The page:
This exhibition coincides with the 25th edition of The Clemente Open Studios
The Clemente Soto Velez Cultural & Educational Center, Artists Alliance Inc., and the Clemente Residents are pleased to announce the 25th edition of The Clemente Open Studios on Saturday, May 21 from 4-8p and Sunday, May 22, 2022 from 2-6p.
Housing more than 46 visual artists’ studios and 11 visual and performing arts organizations, the Clemente community is thrilled to welcome friends, colleagues, and neighbors back into their home on the Lower East Side. The public is invited to explore this multigenerational community of artists, some of whom have lived and worked in the neighborhood for more than two decades, and residents of participating residency programs. All events are FREE and open to the public. See the press release for a complete schedule of performances, events, and a guide to artist studios and exhibitions.
Changing attitudes and emerging social behaviors in food preparation and the social and cultural rituals of eating have lead to changes in the way tableware is made and used.
In this short course we will explore historical and contemporary forms of table ware design. Through lectures, class discussion, research and making through drawing, modeling and prototyping in clay we will consider new categories of tableware and new roles for familiar as well as sculptural pieces. If you’re wondering what are the most appropriate forms and designs to use in your work, you’ll gain a better understanding of what’s current and gain an appreciation of the challenges and opportunities makers confront in their creative practice.
Tuesdays July 07 through August 25, 2020. 11:00 AM-1:00 PM EST Level: Intermediate / Advanced Space is limited
In this workshop I will focus on paper templates, slab, coil, and pinched forms used to make everything from plates and bowls to mugs and handles. We will discuss shapes as well as approaches to design, ranging from the practical and ergonomic to the poetic, and playful.
For this workshop, you will need a computer with Zoom. Students are welcome to act upon the project prompts and try the techniques with me as we progress from week to week. I have found its best to use the class time on zoom to sit back and take notes. The sessions will be recorded and sent to students for future reference. I’m excited to invite you into my studio to share craft strategies and answer questions about the process of making. I will send an email with a Zoom link with details to registered students before the Tuesday workshops.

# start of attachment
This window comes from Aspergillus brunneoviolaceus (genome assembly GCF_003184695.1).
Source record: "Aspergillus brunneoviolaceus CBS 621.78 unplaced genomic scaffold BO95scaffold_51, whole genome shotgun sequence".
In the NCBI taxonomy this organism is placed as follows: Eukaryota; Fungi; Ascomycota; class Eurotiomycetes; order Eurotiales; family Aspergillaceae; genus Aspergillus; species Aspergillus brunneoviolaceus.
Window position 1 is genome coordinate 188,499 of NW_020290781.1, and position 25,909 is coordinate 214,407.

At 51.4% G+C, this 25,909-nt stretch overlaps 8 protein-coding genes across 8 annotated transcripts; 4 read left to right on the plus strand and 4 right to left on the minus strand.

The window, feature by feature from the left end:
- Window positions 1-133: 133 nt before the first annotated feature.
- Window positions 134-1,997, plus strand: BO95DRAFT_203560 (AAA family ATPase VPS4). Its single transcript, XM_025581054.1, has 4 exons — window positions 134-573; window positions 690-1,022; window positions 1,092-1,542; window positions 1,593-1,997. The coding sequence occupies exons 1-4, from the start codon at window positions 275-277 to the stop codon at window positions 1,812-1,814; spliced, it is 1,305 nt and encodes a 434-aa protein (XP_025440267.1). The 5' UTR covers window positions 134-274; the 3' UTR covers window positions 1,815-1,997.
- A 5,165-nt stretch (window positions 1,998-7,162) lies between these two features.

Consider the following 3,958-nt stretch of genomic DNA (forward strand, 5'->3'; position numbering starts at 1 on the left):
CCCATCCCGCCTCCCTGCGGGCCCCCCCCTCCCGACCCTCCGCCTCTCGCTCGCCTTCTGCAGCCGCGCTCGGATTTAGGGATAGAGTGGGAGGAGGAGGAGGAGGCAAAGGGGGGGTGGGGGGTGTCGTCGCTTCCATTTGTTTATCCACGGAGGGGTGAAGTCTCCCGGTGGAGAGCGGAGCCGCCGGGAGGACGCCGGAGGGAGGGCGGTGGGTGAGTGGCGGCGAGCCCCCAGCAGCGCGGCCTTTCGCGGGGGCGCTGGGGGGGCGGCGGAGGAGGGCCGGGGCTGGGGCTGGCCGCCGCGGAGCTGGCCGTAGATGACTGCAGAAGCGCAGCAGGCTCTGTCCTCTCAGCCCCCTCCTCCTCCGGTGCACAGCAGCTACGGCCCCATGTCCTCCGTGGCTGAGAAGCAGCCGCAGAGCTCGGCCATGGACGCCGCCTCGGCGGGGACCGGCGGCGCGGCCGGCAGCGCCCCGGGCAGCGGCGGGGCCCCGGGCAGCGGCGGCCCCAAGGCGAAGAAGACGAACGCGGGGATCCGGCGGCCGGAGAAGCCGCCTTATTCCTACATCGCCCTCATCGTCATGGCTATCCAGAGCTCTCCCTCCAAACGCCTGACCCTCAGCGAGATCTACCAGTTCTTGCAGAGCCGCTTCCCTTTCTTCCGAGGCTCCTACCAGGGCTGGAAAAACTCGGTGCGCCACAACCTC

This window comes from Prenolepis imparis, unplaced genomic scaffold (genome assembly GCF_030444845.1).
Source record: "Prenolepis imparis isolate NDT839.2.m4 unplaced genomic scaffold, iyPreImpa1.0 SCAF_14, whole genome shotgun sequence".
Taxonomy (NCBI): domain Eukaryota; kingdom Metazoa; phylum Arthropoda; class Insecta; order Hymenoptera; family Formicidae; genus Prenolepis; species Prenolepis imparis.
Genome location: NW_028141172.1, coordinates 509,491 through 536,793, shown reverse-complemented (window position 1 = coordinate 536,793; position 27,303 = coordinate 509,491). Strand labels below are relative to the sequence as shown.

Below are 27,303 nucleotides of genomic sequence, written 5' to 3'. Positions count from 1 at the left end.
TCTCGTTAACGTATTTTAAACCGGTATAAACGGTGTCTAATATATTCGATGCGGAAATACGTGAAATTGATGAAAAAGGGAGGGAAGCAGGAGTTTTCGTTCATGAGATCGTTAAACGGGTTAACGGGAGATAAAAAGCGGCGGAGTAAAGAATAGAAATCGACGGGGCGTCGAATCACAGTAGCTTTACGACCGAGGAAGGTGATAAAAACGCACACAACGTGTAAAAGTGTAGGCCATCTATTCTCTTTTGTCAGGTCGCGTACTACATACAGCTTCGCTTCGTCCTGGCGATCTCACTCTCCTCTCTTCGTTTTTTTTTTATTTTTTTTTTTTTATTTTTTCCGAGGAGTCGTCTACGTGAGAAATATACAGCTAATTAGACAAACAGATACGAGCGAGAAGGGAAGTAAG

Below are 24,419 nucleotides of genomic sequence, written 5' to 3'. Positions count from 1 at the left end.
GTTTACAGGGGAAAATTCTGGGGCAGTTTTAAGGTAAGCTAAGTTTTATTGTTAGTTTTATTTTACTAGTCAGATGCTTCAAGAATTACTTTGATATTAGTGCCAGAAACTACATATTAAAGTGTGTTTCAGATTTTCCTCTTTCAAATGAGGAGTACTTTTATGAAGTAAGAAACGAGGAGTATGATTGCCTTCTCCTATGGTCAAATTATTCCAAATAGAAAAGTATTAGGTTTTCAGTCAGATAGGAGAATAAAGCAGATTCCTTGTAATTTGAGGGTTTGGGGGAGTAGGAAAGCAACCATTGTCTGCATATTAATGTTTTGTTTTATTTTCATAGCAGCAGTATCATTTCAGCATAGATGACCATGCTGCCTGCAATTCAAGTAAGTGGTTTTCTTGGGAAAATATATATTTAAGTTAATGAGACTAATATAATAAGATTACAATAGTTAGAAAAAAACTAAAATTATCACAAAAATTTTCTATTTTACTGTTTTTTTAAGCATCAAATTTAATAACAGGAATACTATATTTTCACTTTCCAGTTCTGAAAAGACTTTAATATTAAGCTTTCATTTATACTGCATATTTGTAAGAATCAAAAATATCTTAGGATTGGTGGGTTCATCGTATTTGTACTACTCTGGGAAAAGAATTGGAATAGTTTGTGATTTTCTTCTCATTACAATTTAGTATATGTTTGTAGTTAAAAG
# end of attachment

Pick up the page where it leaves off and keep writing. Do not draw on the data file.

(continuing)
This series of workshops requires a few tools. This list of suggested tools is not required for the workshop but may help when you try it on your own.
Scoring tool (a fork will do)
Metal or rubber rib
Small container for water
A bat or board
Paper for templates (Tarpaper also known as “roofing felt” can be found at any hardware home center. Typical grades are 15 lb. and 30 lb. weight, which indicates the thickness. I like to use the sturdier 30 lb. grade for making templates for large forms.)
Utility Knife and/or Scissors
Cutting Surface (you can use a board or a self-healing cutting matt)
SFA Projects is proud to present FOOD SHOW, a group exhibition curated by Chantal Lee and Jeffrey Morabito. FOOD SHOW explores the relationship between people and food as it exists in the cultural imagination. The exhibition looks at how food participates as a subject today, capable of expressing personal history, cultural mythology, and collective experience; describing a still-fertile ground for the tradition of still-life.
Artists include Izzy Barber, Jon Chonko, Jennifer Coates, Martin Dull, Paul Gagner, Judy Glantzman, Alex Kanevsky, Maria Liebana, Jeffrey Morabito, Joshua Nierodzinski, Aoife Pacheco, Andrew Cornell Robinson, Ivan Lamberts Samuels and Crys Yin.
Andrew Cornell Robinson, Jamón Jamón II (Reliquary Loisada), 2019
Since ancient times, food has measured human well-being. Across cultures, families sat down communally to eat food that corresponded with the changing seasons and that were harvested or hunted by themselves or their neighbors. What was once a slow interaction with food has been replaced by a ménage of seasons, sourced from near and distant landscapes, moving through us at the speed of light. Our food experiences today are largely brought to us anonymously by corporations that mobilize the gentrification of our homes, the food market, and with what we eat and how.